—The Richmond Examiner contained the following review of the situation: “Whilst the black cloud is slowly gathering on the horizon which will soon overspread the heavens, and, amid roaring thunder, discharge its flashes of lightning, a silence full of awe reigns through all nature, unbroken except by the painful soughing of the wind and a faint muttering in the distance. Such is the apparent quiet that oppresses our mind, and makes us bend low before the fearful storm that we feel in our heart is not afar off. Even the busy hum of preparation is hushed; what man can do to prepare for the fearful day has been done, and the South, at least, stands ready, like the strong man armed; the good knight, with the sword loose in its sheath, his harness bright and his heart full strong. Our men, after all their struggles and buffetings, riddled with wounds, broken by sickness, tried by cares, overcast by checks, are yet undaunted and unwavering; and once more, after imploring the Most High for his blessing, cast off the dust and ashes from their head, and rise at the call of danger, hopeful and confident as when they buckled on their maiden swords. People and army, one soul and one body, feel alike in their innermost hearts that when the clash comes, it will be a struggle for life or death.

“So far, we feel sure of the issue. All else is mystery and uncertainty. Where the first blow will fall, when the two armies of Northern Virginia will meet each other face to face; how Grant will try to hold his own against the master spirit of Lee, we cannot even surmise. But it is clear to the experienced eye that the approaching campaign will bring into action two new elements not known heretofore in military history, which may not unlikely decide the fate of the gigantic crusade. The enemy will array against us his new iron-clads by sea, and his colored troops on land.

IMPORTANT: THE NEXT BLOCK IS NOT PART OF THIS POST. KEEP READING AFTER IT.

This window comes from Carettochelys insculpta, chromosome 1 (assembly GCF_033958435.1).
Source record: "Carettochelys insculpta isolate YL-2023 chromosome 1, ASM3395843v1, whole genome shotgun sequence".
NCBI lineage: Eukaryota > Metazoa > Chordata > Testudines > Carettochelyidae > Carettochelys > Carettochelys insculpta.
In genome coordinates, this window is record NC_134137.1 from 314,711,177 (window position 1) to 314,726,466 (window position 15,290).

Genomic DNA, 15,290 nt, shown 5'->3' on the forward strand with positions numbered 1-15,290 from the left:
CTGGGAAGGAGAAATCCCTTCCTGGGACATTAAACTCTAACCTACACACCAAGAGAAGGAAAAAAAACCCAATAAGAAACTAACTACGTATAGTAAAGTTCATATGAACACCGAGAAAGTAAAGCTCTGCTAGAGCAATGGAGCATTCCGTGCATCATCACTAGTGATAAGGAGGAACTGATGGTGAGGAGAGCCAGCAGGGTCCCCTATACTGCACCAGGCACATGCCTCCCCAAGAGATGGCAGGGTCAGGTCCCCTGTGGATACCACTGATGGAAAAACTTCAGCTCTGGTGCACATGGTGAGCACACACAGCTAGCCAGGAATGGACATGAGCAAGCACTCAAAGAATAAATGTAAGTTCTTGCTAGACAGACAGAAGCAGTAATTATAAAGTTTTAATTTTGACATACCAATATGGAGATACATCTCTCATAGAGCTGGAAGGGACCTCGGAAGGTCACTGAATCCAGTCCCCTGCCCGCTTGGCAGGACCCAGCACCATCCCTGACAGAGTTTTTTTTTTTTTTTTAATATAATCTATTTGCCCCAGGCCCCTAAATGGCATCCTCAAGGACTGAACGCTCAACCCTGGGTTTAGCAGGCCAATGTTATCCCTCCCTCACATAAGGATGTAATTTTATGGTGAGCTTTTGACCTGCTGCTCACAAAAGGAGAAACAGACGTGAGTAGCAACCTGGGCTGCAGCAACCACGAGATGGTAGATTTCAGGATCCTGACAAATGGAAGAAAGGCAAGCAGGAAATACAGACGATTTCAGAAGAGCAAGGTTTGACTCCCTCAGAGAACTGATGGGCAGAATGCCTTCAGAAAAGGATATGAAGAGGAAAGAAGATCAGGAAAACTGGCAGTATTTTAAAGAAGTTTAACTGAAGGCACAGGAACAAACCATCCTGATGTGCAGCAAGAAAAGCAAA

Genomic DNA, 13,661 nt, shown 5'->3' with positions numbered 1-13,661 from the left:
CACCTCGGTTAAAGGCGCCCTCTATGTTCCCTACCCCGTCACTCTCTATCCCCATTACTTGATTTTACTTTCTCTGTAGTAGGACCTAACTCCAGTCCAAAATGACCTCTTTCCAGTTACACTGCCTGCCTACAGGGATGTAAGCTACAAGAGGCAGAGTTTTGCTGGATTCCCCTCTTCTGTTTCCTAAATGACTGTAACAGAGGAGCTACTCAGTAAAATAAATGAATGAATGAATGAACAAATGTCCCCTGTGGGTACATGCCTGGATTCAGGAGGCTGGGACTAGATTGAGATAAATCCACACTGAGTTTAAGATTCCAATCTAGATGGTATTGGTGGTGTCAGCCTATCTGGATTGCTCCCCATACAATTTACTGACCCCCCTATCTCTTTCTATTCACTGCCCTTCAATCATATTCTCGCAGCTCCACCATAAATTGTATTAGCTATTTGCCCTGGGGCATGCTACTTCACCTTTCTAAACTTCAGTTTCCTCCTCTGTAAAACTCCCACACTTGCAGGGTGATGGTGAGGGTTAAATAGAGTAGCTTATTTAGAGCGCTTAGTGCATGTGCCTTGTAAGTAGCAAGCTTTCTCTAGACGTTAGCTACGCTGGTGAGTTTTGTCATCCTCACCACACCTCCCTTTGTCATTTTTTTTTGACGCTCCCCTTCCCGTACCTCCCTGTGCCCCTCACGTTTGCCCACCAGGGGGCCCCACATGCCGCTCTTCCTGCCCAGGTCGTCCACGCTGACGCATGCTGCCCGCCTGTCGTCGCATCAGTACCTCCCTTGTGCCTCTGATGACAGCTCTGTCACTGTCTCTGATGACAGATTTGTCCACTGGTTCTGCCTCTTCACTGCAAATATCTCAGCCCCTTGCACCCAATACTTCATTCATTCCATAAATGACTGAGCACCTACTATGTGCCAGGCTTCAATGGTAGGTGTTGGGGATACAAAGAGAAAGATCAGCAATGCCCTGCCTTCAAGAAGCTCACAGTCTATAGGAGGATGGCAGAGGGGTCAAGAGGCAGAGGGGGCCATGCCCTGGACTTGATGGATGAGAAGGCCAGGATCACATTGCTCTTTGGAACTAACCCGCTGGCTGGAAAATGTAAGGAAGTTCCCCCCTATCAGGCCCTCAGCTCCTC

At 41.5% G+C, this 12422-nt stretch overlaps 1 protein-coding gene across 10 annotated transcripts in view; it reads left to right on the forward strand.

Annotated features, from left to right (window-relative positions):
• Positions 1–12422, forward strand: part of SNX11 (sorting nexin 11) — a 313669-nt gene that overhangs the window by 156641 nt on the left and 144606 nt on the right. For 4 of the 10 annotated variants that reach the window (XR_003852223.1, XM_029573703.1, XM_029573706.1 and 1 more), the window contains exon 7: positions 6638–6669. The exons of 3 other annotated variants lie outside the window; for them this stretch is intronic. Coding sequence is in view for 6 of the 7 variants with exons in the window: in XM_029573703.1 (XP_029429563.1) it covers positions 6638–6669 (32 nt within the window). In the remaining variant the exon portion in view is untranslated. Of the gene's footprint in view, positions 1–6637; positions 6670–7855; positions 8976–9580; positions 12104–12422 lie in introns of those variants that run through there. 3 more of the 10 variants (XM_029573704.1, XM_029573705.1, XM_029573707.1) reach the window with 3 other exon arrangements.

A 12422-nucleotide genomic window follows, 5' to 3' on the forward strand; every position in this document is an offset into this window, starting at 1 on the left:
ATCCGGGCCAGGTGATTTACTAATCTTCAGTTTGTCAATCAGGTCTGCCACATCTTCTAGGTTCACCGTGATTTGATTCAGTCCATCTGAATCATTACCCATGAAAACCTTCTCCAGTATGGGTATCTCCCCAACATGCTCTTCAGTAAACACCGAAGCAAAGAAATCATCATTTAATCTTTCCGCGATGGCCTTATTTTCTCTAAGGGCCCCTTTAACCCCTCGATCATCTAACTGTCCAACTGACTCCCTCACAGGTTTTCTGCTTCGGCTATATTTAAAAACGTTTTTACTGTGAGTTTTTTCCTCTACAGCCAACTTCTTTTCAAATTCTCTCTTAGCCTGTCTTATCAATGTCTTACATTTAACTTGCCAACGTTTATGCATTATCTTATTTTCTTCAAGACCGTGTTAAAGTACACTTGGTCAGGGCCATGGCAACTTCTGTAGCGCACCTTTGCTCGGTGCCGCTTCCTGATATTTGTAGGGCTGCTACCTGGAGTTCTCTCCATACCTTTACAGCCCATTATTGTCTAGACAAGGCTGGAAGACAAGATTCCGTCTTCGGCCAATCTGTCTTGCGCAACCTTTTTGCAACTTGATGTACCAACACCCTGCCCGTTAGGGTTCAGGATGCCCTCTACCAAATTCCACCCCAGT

“Europe will watch with nervous interest the first great trials made of these improved monitors, if it should be our good fortune to finish and equip our own vessels of that class in time to meet them on equal terms. For since Aboukir and Trafalgar—a longer pause than was ever before known in the history of Europe—there have been no great naval fights, where fleets have met and the empire of the ocean has been at stake. Great wars have been carried on by land, but the sea has not been the scene of like great conflicts. During this long truce, two new elements—steam and improved projectiles—have entirely changed the conditions of such contests.

“Vessels have become independent in their movements. Wind or tide may aid or impede, but they are no longer essential, and steam enables them to approach each other at will, untrammelled by external agencies. The power of the engines of war which they carry has steadily increased; and in precise proportion as the projectile gained in weight and distance, the means of defence were improved in the armament of vessels. Thus, we have now guns of a calibre unknown since the first days of artillery, and ships armed like the mailed knights of the middle ages. They promise a truly fearful character for the result of the first hostile meeting on a large scale.

“The experiments heretofore made with ironclad vessels have been but very imperfect trials. During the Crimean war certain ‘floating batteries’ of the French attacked the very strong batteries of Kinsburn, and silenced them with apparent ease. They were, however, mere iron boxes, having neither masts nor yards, and, in fact, in no point like the iron-clads of our day, with their plate armor at the sides and their turrets on deck. A trial on a larger scale was contemplated against the forts of Venice, when peace came and resigned them to the dockyard.